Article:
By Dustin Brown
Hundreds of immigrants are expected to pile into the narrow hallway on the fourth floor of 74-09 37th Ave. April 20 to fight for a chance to learn English. But only about one in four will get a spot.
Heightened immigration coupled with stagnant funding have put enormous pressure on English courses offered by community-based organizations like the Jackson Heights Community Office of the Forest Hills Community House. Inspired by the possibility of assimilating into American society, potential students begin lining up at 6 a.m. with the hope they won’t be relegated to a waiting list — or shut-out completely.
The odds of getting a spot in an English course may increase substantially if City Council Speaker Peter Vallone (D-Astoria) succeeds in pushing $5 million through the council budget to fund English for Speakers of Other Languages instruction. He announced the allocation April 4 in front of the Jackson Heights Branch of Queens Public Library, as dozens of adult ESOL students eagerly looked on.
Vallone’s allocation represents the first time the Council has provided funding for ESOL programs. If approved in the final budget, most of the money will likely be distributed by the city Department of Youth and Community Services to community-based organizations.
“On their registration days they turn away hundreds of people,” said Amy Taylor, a program associate at the New York Immigration Coalition. “People have been on waiting lists for years. There are severe, severe shortages. It’s literally a lottery to get into a class.”
NYIC estimates that more than a million New Yorkers need ESOL classes. With 50,000 available slots in the city, however, only 5 percent of the need is being met, Taylor said.
“There’s a mythology out there that immigrants do not want to learn English and that’s absolutely false,” said K.C. Williams, director the Jackson Heights office. “They understand that the inability to communicate in the English language is a barrier to reaching their dreams.”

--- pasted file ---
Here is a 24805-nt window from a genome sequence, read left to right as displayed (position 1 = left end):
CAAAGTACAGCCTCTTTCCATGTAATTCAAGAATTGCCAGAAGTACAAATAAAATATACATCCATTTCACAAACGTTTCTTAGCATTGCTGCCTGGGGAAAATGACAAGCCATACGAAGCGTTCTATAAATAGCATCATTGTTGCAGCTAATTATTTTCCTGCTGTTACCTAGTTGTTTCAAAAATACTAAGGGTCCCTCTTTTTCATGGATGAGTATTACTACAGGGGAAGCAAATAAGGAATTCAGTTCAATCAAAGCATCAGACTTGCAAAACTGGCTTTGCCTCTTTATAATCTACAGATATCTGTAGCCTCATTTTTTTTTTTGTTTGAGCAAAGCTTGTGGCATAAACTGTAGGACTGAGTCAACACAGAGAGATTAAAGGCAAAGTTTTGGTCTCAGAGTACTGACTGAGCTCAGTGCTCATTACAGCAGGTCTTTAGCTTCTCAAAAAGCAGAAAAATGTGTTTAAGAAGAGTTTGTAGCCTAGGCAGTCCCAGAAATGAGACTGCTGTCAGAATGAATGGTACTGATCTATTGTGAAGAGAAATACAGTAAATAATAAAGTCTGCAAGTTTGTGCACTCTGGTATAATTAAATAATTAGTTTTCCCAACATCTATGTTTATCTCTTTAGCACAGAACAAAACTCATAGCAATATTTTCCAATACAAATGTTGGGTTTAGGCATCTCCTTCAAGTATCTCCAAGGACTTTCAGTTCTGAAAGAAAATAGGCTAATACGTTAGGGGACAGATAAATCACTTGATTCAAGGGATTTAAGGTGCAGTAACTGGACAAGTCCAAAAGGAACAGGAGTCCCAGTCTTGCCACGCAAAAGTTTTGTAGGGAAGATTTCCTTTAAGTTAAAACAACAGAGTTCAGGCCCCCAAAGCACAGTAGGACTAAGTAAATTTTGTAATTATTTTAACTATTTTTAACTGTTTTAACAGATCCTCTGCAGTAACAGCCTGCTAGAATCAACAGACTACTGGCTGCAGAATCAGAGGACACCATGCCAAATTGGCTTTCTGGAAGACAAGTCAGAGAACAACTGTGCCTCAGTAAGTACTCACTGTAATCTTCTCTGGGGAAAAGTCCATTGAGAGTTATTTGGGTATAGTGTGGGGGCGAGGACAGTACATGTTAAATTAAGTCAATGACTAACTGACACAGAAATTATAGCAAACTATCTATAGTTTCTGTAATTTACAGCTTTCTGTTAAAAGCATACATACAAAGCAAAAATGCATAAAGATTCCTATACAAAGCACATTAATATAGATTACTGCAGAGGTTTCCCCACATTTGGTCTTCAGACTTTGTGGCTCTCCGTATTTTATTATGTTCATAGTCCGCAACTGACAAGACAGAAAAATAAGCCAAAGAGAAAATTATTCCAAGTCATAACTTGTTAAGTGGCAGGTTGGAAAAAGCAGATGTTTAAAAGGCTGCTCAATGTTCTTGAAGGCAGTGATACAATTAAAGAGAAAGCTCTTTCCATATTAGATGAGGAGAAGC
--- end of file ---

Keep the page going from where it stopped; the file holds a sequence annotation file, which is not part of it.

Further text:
The Jackson Heights office offers citizenship classes and five levels of English language courses in two sessions every day, from 9 a.m. to 11:30 a.m. and from noon to 2:30 p.m. Language students attend 12 hours of class a week for approximately two months, then move up the ladder to higher levels of training as their English improves.
“Basically if a student starts in our day program in September and finishes our program in June, they end up speaking English,” said Williams. “We really change people’s lives.”
When classes are in session the three rooms in Suite 421 are cramped. Eighteen students fill two rows of desks in the shoe-box- shaped room, leaving a sliver of floor space for the teacher to pace along the wall. But the rooms sit empty after 2:30 p.m. because the office simply cannot afford to run any more classes.
Although the council budget is in its early stages and no one knows how exactly the funding would be distributed, Williams is already imagining how a boost in monies could affect her programs.
“We could make such better use of our existing classroom space,” she said. “We could expand exponentially within our own space, and our rent costs wouldn't go up.”
In addition to giving more immigrants a chance to master English, more classes would enable current students to continue with their English studies beyond Level 5, which is currently the most advanced course offered at the center.
“We need more levels,” said Khadiza Khatun, a Level 5 student from Bangladesh. “We are poor people. We don't have money to pay for more English classes.”
Members of many of the classes attended Vallone’s announcement last week at the Jackson Heights branch of the Queens Public Library, and students in Friday’s class got extensive English practice as they discussed the merits of Vallone’s plan.
“We have to worry about these people because they have to get into the community,” said Gloria Rios, an immigrant from Honduras. “They feel … alienated,” she continued once teacher Bruce Armstrong helped her fish for the right word.
“Their English improves a lot when they think something’s at stake,” Armstrong said. “If something really involves them — about their family and community — if they need to say something, they will say it.”
Many of the students are parents who hope English skills will enable them to better help their children — whether it be conferring with teachers or explaining an ailment to the pediatrician.
That’s the hope of Paula Andrea Navarrete, an immigrant from Colombia who spoke slowly but confidently as she gestured to her belly, which was swollen with a baby expected to be born within the week.
She said by learning English, “I can help her do her homework and I can go with her to the doctor . . . and speak to everybody about my experiences.”
Reach reporter Dustin Brown by e-mail at Timesledgr@aol.com or call 229-0300, Ext. 154.